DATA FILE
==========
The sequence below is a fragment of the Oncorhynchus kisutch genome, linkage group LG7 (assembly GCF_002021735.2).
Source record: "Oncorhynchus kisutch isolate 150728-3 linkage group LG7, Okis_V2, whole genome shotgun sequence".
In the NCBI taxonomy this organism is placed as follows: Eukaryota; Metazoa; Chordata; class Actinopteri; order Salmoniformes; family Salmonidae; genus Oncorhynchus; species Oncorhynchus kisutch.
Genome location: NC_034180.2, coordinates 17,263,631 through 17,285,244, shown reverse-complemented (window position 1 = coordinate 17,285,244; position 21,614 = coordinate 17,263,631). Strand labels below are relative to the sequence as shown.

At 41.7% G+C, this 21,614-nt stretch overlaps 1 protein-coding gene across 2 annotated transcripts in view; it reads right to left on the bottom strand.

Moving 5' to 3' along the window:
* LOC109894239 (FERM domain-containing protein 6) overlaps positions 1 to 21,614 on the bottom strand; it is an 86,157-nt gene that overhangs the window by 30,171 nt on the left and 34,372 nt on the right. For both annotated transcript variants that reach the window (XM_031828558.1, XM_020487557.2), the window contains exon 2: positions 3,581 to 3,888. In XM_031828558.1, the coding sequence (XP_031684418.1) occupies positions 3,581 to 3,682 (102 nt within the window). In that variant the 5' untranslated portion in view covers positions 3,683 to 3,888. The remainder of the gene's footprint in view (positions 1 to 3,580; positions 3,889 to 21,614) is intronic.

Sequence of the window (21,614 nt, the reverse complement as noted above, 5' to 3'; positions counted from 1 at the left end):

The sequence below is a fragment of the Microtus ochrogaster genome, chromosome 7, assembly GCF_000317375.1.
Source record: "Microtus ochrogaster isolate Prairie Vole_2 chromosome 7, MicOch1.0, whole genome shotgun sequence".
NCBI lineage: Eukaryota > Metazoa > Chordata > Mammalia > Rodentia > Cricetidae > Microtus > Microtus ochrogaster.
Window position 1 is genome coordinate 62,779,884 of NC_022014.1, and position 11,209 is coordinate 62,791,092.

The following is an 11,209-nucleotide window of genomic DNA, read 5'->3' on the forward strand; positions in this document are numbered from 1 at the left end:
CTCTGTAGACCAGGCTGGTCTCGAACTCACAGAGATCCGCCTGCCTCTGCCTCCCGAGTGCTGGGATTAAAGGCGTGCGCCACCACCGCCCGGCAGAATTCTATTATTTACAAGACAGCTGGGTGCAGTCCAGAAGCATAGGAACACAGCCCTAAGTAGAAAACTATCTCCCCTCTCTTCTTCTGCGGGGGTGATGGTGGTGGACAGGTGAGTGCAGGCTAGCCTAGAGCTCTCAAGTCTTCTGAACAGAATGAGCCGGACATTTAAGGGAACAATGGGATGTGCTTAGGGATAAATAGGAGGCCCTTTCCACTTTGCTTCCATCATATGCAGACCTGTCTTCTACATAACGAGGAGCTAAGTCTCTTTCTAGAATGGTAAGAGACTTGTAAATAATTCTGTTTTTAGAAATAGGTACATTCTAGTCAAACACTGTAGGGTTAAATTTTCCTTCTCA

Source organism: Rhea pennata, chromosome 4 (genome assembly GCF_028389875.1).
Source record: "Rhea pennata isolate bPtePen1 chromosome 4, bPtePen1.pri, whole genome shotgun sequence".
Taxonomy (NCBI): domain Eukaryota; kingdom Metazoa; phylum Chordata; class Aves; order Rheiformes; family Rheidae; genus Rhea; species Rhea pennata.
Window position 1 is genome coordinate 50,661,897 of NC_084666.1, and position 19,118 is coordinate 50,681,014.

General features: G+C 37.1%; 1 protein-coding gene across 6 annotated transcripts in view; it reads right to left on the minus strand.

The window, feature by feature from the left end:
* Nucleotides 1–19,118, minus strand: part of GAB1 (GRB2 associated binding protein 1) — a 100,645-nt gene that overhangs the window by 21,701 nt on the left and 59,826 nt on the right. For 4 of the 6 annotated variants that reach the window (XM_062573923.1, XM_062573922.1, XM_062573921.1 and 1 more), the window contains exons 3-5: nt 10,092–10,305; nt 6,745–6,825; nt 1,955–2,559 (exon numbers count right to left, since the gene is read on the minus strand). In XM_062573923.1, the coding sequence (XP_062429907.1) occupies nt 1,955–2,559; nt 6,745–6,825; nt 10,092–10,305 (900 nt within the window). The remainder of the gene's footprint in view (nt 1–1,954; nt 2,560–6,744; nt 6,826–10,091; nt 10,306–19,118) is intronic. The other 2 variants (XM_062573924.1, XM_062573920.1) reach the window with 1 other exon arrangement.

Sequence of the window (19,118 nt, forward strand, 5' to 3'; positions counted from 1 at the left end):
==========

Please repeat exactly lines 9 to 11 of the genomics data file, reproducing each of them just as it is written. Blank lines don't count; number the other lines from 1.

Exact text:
The sequence below is a fragment of the Microtus ochrogaster genome, chromosome 7, assembly GCF_000317375.1.
Source record: "Microtus ochrogaster isolate Prairie Vole_2 chromosome 7, MicOch1.0, whole genome shotgun sequence".
NCBI lineage: Eukaryota > Metazoa > Chordata > Mammalia > Rodentia > Cricetidae > Microtus > Microtus ochrogaster.